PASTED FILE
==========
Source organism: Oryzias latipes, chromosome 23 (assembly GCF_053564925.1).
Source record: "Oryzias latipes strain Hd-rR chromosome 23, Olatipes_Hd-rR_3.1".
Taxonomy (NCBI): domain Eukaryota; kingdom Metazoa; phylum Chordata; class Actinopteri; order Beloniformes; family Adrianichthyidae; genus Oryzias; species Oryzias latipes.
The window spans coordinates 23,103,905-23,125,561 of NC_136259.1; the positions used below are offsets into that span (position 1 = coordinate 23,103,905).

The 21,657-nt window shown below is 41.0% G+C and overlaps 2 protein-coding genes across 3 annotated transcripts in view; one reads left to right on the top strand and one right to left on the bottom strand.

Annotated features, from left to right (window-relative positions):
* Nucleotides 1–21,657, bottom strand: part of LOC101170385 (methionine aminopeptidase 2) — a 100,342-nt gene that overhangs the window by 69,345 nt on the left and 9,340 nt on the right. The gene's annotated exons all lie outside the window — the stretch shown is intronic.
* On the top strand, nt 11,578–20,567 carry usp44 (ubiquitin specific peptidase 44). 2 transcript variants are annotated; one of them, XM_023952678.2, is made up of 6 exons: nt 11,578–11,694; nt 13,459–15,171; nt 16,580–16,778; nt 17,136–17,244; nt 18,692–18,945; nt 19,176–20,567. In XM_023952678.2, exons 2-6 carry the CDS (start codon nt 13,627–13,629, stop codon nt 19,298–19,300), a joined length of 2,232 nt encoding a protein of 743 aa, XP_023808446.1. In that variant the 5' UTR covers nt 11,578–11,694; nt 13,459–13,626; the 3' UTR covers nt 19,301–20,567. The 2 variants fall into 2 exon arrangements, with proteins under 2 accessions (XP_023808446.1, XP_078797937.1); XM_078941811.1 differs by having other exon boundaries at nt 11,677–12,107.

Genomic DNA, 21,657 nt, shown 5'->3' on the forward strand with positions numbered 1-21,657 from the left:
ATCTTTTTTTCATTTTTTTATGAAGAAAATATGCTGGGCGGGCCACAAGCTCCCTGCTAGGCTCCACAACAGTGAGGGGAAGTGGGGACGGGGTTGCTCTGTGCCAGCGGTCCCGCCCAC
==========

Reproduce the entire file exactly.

Source organism: Oryzias latipes, chromosome 23 (assembly GCF_053564925.1).
Source record: "Oryzias latipes strain Hd-rR chromosome 23, Olatipes_Hd-rR_3.1".
Taxonomy (NCBI): domain Eukaryota; kingdom Metazoa; phylum Chordata; class Actinopteri; order Beloniformes; family Adrianichthyidae; genus Oryzias; species Oryzias latipes.
The window spans coordinates 23,103,905-23,125,561 of NC_136259.1; the positions used below are offsets into that span (position 1 = coordinate 23,103,905).

The 21,657-nt window shown below is 41.0% G+C and overlaps 2 protein-coding genes across 3 annotated transcripts in view; one reads left to right on the top strand and one right to left on the bottom strand.

Annotated features, from left to right (window-relative positions):
* Nucleotides 1–21,657, bottom strand: part of LOC101170385 (methionine aminopeptidase 2) — a 100,342-nt gene that overhangs the window by 69,345 nt on the left and 9,340 nt on the right. The gene's annotated exons all lie outside the window — the stretch shown is intronic.
* On the top strand, nt 11,578–20,567 carry usp44 (ubiquitin specific peptidase 44). 2 transcript variants are annotated; one of them, XM_023952678.2, is made up of 6 exons: nt 11,578–11,694; nt 13,459–15,171; nt 16,580–16,778; nt 17,136–17,244; nt 18,692–18,945; nt 19,176–20,567. In XM_023952678.2, exons 2-6 carry the CDS (start codon nt 13,627–13,629, stop codon nt 19,298–19,300), a joined length of 2,232 nt encoding a protein of 743 aa, XP_023808446.1. In that variant the 5' UTR covers nt 11,578–11,694; nt 13,459–13,626; the 3' UTR covers nt 19,301–20,567. The 2 variants fall into 2 exon arrangements, with proteins under 2 accessions (XP_023808446.1, XP_078797937.1); XM_078941811.1 differs by having other exon boundaries at nt 11,677–12,107.

Genomic DNA, 21,657 nt, shown 5'->3' on the forward strand with positions numbered 1-21,657 from the left:
ATCTTTTTTTCATTTTTTTATGAAGAAAATATGCTGGGCGGGCCACAAGCTCCCTGCTAGGCTCCACAACAGTGAGGGGAAGTGGGGACGGGGTTGCTCTGTGCCAGCGGTCCCGCCCAC